Nice nature, nasty nature

Nature is a two-faced goddess and going with the flow can be tougher than it sounds...

I don’t know if I could describe myself as a Stoic in an orthodox sense, but Stoicism is definitely the faith / philosophy that has had the biggest and most beneficial influence over my life.

Stoicism originated in ancient Greece in around 400BC. Stoics themselves considered their founding father to be Diogenes the Cynic, this strange philosopher-tramp who lived in a barrel in Athens in the time of Plato, and tried to get people to live according to nature rather than according to the conventions of civilization. If you wanted a pithy definition of the Stoic ethos, it would be ‘going with the flow of Nature’.

This might sound a fairly mellow way to live, but actually, going with the flow of nature is tougher than it sounds.

Nature, as the Greeks well knew, is a two-faced goddess. She can be a nurturing, life-giving mother. Or she can be a cruel and destructive bitch.

The problem with civilization is that it loves one of nature’s faces, and is terrified of the other. It takes some parts of nature and deems them desirable or ‘good’. Thus we deem youth, health, wealth, success, beauty, popularity and fame to be ‘good’, and we exert a huge amount of energy to try to achieve these states.

On the other hand, we deem old age, sickness, poverty, ugliness, failure, unpopularity or ignominy to be ‘bad’ or even awful, and spend an enormous amount of energy trying to avoid these states.

But the nature of nature is change. Stoics like to quote the philosopher Heraclitus, who asserted that the universe was in constant flux, with things constantly turning into their opposites. Nature is constantly shifting, and we can’t control it, try as we might. It's no respecter of our civilized preferences, and is likely to bring us not just the things we consider good – sunshine, youth, life, beauty etc – but also the things we consider bad – rain, old age, sickness etc.

But we can’t accept these ‘bad’ things. They terrify us. We try to protect ourselves from the wrath of nature with all the tools of our civilization – with houses and cars and hospitals and banks and plastic surgeons. But we’re still terrified of the dark side of nature hitting us, and the threat of it fills us with panic, anxiety, dread.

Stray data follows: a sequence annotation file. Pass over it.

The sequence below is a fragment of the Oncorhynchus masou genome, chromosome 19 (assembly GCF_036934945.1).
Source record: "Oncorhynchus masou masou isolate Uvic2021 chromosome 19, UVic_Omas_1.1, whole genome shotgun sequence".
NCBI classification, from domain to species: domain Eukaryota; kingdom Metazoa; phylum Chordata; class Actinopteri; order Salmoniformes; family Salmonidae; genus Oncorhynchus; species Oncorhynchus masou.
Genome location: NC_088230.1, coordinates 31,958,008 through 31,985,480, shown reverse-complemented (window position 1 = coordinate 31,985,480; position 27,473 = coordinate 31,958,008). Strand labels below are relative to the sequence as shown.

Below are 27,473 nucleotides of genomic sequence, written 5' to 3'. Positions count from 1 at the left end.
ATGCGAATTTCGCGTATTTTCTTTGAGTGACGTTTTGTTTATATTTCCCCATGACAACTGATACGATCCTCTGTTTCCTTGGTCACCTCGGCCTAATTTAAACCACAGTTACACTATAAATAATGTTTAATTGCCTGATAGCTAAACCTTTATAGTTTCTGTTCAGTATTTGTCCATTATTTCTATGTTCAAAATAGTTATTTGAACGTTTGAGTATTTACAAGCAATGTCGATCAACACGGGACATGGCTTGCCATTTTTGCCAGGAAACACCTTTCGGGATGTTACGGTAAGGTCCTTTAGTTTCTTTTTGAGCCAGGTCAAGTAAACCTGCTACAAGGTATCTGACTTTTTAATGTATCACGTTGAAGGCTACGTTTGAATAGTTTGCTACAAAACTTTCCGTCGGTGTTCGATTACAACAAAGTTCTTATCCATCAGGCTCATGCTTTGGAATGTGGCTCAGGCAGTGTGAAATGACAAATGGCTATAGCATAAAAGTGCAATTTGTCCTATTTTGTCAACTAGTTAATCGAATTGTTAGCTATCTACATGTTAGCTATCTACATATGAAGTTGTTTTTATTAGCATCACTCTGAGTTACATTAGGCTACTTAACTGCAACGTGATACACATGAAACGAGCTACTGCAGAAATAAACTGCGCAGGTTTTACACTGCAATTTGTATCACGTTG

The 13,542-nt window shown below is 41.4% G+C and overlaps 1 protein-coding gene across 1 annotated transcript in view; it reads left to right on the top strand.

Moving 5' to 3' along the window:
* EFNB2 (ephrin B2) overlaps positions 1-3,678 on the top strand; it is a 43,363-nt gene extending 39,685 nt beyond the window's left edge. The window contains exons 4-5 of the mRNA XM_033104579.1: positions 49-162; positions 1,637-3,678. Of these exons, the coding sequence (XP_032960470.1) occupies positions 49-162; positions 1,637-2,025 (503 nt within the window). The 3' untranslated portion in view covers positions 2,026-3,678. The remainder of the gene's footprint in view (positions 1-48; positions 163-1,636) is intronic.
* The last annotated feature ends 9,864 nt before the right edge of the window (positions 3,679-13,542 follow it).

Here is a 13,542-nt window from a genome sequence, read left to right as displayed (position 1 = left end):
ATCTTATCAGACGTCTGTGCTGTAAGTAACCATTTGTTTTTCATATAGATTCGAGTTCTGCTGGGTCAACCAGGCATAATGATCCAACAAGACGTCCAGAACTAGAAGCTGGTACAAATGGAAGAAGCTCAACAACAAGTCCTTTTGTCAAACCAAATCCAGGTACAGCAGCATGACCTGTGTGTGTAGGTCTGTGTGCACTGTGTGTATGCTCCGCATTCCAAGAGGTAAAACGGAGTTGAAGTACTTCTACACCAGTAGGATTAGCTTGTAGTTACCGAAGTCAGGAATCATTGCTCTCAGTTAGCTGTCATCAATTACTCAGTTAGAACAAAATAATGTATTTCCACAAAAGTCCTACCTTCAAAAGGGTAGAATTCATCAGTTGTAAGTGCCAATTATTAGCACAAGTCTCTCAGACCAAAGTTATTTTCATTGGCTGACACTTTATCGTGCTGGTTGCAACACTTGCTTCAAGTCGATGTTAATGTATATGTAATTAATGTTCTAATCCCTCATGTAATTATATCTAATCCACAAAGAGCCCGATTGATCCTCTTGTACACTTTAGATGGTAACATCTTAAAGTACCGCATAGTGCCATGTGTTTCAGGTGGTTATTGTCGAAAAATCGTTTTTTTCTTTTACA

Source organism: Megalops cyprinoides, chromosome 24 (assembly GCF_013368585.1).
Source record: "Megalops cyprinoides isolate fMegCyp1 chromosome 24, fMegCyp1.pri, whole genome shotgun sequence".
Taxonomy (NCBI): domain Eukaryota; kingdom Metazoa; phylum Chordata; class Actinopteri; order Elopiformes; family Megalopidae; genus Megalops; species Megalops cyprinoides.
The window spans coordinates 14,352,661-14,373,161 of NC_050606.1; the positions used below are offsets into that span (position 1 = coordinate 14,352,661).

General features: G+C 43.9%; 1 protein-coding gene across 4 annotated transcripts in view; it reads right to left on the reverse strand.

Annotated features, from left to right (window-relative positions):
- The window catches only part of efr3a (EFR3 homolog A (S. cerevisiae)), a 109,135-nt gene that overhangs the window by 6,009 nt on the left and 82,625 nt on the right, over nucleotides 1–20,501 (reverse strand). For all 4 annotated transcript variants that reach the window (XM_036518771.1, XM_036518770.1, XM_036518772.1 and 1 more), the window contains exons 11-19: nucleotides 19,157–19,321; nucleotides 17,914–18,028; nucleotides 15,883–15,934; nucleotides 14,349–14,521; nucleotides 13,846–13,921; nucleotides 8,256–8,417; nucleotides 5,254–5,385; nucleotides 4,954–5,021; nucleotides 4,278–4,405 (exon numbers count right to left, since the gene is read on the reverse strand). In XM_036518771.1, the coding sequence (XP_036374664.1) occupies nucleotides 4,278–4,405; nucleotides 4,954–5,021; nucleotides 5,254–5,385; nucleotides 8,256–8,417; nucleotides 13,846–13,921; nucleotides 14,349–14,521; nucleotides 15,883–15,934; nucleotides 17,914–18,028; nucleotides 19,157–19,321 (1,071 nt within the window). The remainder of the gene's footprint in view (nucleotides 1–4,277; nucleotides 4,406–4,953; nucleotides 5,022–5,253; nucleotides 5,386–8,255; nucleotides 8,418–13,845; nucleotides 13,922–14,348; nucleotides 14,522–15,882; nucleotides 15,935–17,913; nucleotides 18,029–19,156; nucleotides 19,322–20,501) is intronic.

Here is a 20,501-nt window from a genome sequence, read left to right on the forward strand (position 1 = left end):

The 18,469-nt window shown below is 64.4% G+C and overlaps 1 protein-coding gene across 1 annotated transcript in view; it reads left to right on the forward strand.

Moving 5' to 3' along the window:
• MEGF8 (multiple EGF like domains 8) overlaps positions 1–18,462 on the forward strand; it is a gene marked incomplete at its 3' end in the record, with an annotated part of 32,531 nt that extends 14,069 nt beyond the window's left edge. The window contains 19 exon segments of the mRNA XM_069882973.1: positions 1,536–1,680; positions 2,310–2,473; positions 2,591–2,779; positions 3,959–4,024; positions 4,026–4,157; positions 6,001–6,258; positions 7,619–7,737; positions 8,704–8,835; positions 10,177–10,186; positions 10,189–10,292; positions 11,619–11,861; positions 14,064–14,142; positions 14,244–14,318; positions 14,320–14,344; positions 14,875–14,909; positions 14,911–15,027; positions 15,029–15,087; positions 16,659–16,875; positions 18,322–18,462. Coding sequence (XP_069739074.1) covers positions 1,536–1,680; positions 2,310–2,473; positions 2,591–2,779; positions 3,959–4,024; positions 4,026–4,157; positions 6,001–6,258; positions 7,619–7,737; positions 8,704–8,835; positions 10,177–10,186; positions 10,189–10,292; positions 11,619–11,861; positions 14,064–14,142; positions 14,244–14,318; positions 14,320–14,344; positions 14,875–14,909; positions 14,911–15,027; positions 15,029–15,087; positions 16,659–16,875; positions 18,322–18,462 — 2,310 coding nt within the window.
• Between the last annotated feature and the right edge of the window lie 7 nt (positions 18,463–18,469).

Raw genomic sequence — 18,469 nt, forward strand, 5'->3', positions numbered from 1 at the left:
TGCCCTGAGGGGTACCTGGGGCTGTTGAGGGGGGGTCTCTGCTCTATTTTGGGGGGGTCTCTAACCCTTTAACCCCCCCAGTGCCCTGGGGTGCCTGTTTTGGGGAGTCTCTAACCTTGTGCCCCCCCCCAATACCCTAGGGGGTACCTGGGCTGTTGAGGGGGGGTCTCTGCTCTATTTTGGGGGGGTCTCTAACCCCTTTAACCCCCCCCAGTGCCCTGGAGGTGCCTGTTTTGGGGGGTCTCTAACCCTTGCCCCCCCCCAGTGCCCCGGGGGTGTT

And if ‘bad’ things actually occur to us, we find ourselves plunged into depression and shame. We make our lives hell, worrying about not being successful enough, or not having enough friends, or growing old, or getting sick. If we’re not worrying about the future, we’re ruminating over the past.

According to Stoicism, when we cannot accept something that has happened to us or which might happen to us, we turn ourselves into exiles from nature. We shut ourselves off from the flow, refuse to accept it, make ourselves miserable over it. We no longer live in the present, but ruminate over the past or fret over the future. We feel like we are disconnected, withered, cut off from the vitality of the world.

Stoicism tries to help us become re-integrated with nature. It tries to teach us that what is making us miserable is not the external event that bothers us, such as getting fired or getting old, but our opinion about that event, for example, that it is terrible and unacceptable to be fired or to get old. We have to dismantle these conventional beliefs, and learn to accept that things conventionally deemed awful are not really so catastrophic, and are just part of the flow of nature.

This is hard. Our conventional beliefs are deeply rooted in us. They are the inheritance of millennia of evolution. They are drummed into us by our parents and our society, which tells us that external success is everything, popularity is everything, beauty is everything, and the opposite of these things are awful.

But with practice, you can stand up to these beliefs, you can dismantle them. Each time you stand up to them and resist their pull on you, they become less powerful. Giving up a habitual belief is like giving up smoking.

Stoics approach each situation as an opportunity to overcome their conventional beliefs, and become more free, more in harmony with the ebb and flow of nature.

And this doesn’t just mean you accept that your life is terrible. Because the remarkable thing about acceptance is, when you accept an external situation, you transform the negative emotions that it previously provoked in you. You dissipate the panic or the depression, you feel a wonderful peace and serenity, and feel yourself to be re-connected to nature, re-connected to the world and to other people.

This movement, from miserable disconnection and alienation from nature, to acceptance, re-integration and regeneration, is the basic movement of almost all religions and faiths.